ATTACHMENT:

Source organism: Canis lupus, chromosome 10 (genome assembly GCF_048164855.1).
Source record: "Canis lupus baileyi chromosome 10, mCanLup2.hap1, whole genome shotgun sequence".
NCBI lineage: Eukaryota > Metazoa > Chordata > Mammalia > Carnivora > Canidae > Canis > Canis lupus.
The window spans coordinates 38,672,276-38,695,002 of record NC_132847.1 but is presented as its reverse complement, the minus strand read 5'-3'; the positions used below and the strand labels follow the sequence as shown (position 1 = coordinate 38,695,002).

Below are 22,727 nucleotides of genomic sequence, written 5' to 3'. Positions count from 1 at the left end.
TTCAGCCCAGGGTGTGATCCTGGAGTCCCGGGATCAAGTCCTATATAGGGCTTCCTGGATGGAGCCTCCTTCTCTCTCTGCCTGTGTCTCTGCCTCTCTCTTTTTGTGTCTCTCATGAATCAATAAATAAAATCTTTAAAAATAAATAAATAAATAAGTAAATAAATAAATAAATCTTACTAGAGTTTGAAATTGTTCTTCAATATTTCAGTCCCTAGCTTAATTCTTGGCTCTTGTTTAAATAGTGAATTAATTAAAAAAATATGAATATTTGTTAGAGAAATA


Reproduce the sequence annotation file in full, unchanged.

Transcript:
Source organism: Canis lupus, chromosome 10 (genome assembly GCF_048164855.1).
Source record: "Canis lupus baileyi chromosome 10, mCanLup2.hap1, whole genome shotgun sequence".
NCBI lineage: Eukaryota > Metazoa > Chordata > Mammalia > Carnivora > Canidae > Canis > Canis lupus.
The window spans coordinates 38,672,276-38,695,002 of record NC_132847.1 but is presented as its reverse complement, the minus strand read 5'-3'; the positions used below and the strand labels follow the sequence as shown (position 1 = coordinate 38,695,002).

Below are 22,727 nucleotides of genomic sequence, written 5' to 3'. Positions count from 1 at the left end.
TTCAGCCCAGGGTGTGATCCTGGAGTCCCGGGATCAAGTCCTATATAGGGCTTCCTGGATGGAGCCTCCTTCTCTCTCTGCCTGTGTCTCTGCCTCTCTCTTTTTGTGTCTCTCATGAATCAATAAATAAAATCTTTAAAAATAAATAAATAAATAAGTAAATAAATAAATAAATCTTACTAGAGTTTGAAATTGTTCTTCAATATTTCAGTCCCTAGCTTAATTCTTGGCTCTTGTTTAAATAGTGAATTAATTAAAAAAATATGAATATTTGTTAGAGAAATA